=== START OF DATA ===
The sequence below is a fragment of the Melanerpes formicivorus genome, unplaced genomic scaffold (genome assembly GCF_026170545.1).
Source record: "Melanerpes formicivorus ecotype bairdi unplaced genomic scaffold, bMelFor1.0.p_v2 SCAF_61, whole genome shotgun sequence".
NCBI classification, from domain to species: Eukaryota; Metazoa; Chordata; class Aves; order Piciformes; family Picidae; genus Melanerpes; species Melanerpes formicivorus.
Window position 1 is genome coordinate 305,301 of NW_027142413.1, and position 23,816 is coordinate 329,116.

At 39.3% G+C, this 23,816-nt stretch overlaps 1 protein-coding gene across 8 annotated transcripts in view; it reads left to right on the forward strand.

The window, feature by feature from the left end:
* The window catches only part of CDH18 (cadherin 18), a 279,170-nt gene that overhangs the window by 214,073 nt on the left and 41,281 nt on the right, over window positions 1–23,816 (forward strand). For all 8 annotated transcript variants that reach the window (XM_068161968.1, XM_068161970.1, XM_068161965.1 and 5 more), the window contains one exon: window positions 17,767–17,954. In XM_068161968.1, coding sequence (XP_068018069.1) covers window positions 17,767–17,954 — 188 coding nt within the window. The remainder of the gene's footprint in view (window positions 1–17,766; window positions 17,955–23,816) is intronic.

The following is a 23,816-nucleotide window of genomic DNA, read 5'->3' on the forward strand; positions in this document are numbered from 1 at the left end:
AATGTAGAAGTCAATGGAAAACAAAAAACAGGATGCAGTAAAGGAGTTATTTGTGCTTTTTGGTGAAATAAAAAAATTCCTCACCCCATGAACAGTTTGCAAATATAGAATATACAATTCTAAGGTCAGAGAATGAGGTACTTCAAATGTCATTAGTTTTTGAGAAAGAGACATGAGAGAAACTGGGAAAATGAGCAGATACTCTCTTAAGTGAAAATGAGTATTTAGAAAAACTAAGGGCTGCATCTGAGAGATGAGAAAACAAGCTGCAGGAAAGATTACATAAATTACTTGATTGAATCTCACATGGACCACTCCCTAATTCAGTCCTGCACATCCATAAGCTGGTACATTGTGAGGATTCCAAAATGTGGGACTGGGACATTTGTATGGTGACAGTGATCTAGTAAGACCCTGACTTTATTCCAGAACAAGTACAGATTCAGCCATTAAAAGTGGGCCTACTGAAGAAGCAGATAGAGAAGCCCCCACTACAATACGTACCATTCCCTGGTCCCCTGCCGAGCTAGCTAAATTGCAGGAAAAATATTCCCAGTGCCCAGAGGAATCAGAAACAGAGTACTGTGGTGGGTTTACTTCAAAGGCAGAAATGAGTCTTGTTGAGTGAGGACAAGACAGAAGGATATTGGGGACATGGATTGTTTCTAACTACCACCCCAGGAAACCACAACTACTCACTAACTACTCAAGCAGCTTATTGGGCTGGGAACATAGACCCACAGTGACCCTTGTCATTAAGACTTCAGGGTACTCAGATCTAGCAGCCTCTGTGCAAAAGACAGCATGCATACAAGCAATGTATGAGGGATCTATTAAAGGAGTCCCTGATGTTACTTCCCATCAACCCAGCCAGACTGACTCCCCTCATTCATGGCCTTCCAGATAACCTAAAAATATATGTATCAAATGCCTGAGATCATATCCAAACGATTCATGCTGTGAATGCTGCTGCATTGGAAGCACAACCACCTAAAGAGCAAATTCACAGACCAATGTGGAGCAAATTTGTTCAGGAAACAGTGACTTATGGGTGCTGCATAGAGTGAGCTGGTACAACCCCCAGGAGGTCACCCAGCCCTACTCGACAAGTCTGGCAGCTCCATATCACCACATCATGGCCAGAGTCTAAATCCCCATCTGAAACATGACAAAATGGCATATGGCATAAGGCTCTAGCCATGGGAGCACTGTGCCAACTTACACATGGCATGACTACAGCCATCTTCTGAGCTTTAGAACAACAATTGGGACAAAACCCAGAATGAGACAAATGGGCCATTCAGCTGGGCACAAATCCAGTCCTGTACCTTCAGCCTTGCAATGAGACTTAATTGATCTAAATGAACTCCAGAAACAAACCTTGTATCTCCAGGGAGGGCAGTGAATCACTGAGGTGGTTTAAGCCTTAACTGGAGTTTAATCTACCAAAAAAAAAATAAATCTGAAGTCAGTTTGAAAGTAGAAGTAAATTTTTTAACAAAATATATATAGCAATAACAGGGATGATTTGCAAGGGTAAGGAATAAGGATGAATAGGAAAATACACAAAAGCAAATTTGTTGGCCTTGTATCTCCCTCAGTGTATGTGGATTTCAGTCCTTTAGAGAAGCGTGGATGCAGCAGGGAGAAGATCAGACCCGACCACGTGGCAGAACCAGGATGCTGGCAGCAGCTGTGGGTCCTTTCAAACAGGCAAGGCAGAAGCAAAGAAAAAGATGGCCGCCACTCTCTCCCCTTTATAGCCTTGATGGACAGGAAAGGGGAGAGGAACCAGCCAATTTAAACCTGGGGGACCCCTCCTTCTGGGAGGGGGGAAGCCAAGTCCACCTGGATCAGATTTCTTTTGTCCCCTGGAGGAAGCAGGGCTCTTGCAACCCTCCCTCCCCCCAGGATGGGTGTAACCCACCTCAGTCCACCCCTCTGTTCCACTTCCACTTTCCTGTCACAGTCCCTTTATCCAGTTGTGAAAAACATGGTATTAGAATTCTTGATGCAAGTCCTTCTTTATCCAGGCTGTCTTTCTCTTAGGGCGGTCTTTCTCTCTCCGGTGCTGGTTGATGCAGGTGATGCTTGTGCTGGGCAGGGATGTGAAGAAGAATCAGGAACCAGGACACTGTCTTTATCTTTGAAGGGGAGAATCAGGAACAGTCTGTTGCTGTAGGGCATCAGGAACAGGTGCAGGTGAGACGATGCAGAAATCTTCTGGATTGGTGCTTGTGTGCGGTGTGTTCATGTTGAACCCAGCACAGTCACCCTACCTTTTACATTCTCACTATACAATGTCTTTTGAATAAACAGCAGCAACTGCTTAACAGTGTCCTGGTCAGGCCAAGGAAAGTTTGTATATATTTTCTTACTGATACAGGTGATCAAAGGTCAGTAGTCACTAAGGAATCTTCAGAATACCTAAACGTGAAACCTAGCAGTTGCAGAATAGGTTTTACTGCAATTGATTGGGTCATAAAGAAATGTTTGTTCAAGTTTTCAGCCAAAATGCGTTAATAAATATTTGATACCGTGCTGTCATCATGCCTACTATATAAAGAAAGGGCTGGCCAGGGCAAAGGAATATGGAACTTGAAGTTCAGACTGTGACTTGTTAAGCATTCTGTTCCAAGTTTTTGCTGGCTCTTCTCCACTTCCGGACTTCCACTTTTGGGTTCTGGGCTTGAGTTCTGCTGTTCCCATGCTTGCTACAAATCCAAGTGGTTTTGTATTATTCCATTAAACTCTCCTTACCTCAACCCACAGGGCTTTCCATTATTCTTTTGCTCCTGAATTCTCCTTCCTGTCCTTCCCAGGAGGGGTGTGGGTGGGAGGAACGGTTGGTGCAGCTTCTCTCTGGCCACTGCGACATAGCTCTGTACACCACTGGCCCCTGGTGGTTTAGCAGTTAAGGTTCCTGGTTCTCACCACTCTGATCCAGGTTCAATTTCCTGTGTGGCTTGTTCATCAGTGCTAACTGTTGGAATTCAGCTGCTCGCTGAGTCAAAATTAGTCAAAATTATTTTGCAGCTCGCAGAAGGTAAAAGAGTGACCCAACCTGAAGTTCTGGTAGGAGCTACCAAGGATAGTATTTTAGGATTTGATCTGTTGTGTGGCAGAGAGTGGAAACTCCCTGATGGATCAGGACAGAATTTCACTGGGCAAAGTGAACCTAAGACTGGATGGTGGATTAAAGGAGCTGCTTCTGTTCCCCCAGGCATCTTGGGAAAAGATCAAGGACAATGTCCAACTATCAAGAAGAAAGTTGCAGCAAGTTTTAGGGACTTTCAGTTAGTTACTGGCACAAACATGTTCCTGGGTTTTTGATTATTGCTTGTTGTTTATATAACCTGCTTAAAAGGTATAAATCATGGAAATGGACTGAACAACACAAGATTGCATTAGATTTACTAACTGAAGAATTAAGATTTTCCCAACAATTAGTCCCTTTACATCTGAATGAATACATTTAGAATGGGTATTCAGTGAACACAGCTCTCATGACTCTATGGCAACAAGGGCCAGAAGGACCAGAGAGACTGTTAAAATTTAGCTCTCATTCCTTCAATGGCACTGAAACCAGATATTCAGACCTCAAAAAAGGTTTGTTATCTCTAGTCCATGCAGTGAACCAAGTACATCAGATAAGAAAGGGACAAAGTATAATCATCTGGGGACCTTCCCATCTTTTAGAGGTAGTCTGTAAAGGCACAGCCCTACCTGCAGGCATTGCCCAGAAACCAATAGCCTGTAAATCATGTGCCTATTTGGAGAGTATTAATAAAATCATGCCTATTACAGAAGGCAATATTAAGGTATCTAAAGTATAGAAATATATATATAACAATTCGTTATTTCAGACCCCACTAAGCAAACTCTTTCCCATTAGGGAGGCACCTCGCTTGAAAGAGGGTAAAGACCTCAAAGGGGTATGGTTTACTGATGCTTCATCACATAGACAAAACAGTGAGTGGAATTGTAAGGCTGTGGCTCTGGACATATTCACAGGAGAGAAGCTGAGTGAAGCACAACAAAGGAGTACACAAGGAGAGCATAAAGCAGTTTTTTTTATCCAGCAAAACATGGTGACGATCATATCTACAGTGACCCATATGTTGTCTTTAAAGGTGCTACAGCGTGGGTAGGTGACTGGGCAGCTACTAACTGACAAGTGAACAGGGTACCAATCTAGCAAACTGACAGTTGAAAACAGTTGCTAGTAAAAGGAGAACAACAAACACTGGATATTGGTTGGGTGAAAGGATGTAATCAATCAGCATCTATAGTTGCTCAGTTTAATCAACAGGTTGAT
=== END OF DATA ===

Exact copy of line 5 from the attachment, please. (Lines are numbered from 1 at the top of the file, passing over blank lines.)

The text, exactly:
At 39.3% G+C, this 23,816-nt stretch overlaps 1 protein-coding gene across 8 annotated transcripts in view; it reads left to right on the forward strand.